Scientology in Europe


The religion of Scientology was developed by Lafayette Ronald Hubbard, an American philosopher and writer (1911-1986). It offers a precise path leading to a complete and certain understanding of one’s true spiritual nature and one’s relationship to self, family, groups, Mankind, all life forms, the material universe, the spiritual universe and the Supreme Being.

The religion addresses the spirit - not the body or mind - and believes that Man is far more than a product of his environment, or his genes.

Scientology comprises a body of knowledge which extends from certain fundamental truths. Prime among these are:

 1 - Man is an immortal spiritual being;

 2 - his experience extends well beyond a single lifetime; and

 3 - his capabilities are unlimited, even if not presently realized.

Scientology further holds Man to be basically good and that spiritual salvation depends upon the individual, his fellows and his attainment of brotherhood with the universe.

While Dianetics evolved into the religion of Scientology throughout 1952, it was not until 1954 that the first Church of Scientology was founded in Los Angeles, California. 

Today, the Church claims to have more than 11,000 churches, missions and social betterment groups in over 167 countries and territories, and its social and administrative acceptance by international organizations and governments steadily increases despite the sometimes harsh criticism that continues to be directed at the Church.

Scientology-related entities are divided organizationally into groups, missions, churches (at local, regional and national levels) and advanced organization churches (continental). Each one of them is legally and financially independent and they are ecclesiastically advised by Continental Liaison Offices (the European one being in Copenhagen). At a higher level the Church of Scientology International (Los Angeles CA, USA) gives training, support and ecclesiastical advice to all of them for the correct application of Scientology doctrines and administrative policies.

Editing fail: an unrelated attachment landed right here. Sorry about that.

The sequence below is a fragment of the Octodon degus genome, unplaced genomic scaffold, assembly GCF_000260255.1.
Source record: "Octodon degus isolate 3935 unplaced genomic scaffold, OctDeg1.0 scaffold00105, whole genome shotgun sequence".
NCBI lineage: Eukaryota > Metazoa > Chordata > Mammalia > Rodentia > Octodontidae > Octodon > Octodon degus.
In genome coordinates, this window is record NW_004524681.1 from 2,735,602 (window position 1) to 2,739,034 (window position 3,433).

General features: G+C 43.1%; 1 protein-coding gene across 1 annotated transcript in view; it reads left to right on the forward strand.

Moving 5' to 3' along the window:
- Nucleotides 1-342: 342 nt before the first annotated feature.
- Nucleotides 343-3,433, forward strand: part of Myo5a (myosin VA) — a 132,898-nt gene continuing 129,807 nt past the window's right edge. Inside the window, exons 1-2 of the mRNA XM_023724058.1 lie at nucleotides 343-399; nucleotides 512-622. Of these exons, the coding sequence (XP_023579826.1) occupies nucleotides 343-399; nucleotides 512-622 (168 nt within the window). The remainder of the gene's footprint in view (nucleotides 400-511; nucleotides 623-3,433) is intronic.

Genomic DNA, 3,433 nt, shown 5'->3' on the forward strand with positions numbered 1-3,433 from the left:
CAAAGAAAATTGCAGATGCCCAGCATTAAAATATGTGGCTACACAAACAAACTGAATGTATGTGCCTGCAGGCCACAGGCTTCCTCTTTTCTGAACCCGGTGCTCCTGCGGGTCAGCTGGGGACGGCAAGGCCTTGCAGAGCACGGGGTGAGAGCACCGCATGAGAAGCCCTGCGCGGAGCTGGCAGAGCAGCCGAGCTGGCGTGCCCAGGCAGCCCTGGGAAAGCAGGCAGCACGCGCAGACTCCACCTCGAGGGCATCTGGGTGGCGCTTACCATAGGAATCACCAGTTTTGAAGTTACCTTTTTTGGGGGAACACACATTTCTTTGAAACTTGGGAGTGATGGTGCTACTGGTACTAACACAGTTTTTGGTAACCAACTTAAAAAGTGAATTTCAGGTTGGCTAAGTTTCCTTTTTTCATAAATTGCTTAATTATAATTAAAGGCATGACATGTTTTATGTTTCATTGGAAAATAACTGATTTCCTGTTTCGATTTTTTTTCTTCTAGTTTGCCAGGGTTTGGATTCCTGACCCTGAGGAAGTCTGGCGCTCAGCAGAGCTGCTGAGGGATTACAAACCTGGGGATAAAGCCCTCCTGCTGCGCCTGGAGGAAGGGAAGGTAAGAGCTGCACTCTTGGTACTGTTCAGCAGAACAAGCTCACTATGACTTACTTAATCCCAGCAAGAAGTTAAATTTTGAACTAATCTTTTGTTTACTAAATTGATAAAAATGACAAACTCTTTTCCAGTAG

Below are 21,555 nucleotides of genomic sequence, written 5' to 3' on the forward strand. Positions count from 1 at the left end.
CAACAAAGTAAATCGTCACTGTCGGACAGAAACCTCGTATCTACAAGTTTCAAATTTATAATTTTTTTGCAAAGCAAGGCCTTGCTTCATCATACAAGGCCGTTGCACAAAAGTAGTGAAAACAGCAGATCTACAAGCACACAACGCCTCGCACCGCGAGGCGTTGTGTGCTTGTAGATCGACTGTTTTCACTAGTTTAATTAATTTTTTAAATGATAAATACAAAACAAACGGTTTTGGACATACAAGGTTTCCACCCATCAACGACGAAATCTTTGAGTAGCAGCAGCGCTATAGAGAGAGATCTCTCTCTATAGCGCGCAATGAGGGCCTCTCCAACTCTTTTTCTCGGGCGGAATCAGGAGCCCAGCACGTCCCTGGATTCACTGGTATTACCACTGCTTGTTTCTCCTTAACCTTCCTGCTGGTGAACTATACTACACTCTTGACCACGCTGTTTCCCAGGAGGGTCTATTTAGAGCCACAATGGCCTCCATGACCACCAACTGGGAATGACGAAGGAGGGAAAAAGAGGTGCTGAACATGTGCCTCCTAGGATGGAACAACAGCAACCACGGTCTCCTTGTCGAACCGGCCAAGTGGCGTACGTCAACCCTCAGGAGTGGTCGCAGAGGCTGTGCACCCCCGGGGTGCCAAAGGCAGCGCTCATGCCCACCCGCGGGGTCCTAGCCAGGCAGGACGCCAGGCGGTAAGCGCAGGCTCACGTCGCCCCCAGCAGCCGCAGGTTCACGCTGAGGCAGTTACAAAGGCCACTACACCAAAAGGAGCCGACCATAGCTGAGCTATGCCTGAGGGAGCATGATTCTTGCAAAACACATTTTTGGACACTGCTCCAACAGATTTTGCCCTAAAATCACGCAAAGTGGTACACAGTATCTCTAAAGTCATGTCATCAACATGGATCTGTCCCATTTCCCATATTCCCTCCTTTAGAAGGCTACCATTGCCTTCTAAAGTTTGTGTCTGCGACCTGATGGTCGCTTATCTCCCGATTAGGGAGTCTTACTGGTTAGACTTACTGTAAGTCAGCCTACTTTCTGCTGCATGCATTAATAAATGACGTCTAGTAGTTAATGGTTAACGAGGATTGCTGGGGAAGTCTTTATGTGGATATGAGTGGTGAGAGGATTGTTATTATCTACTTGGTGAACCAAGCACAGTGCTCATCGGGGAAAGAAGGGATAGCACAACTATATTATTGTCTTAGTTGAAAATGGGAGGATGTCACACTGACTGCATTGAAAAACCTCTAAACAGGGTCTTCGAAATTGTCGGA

Scientologists are united by the Creed of the Church of Scientology, included in the book "The Background, Ministry, Ceremonies & Sermons of the Scientology Religion", and share the goals of building "a civilization without insanity, without criminals and without war, where the able can prosper and honest beings may have rights, and where Man is free to rise greater heights" READ MORE


It may seem safe to say that every religious movement, in its beginnings, has been viewed with suspicion by the factional powers of the various countries and empires, and with Scientology the same has been true, having overcome various barriers to the point that the European Court of Human Rights has had to pronounce itself in a final judgment on the right of Scientologists and Scientology Churches to be treated like any other religion (see Church of Scientology Moscow v. Russia, Application no. 18147/02 - JUDGMENT 5 April 2007, available at

Scientology operates within the European Union under the legislation of each country, and while there is no single system of religious recognition, it has managed over the years to be accepted and recognized by administrative, fiscal and judicial decisions throughout the Union and continental Europe. 

                                                                                                                           Paolo Naso


Note for the reader: the World Religion Database does not include data on Scientology's religious demographics.


References can be found in

Lewis, J. R. (2009). Scientology. Oxford: Oxford University Press

Lewis, J. R., & Hellesøy, K. (eds.) (2017). Handbook of Scientology. Leiden: Brill    

Urban, H. B. (2011). The Church of Scientology: A History of a New Religion. Princeton: Princeton University Press

Further information is available at



1 promotion of rights
0 respect of international standards
-1 restriction of rights
0 no gap between religious majority and minorities
-1 high gap between religious majority and minorities
1 promotion of rights
0 respect of international standards
-1 restriction of rights
0 no gap between religious majority and minorities
-1 high gap between religious majority and minorities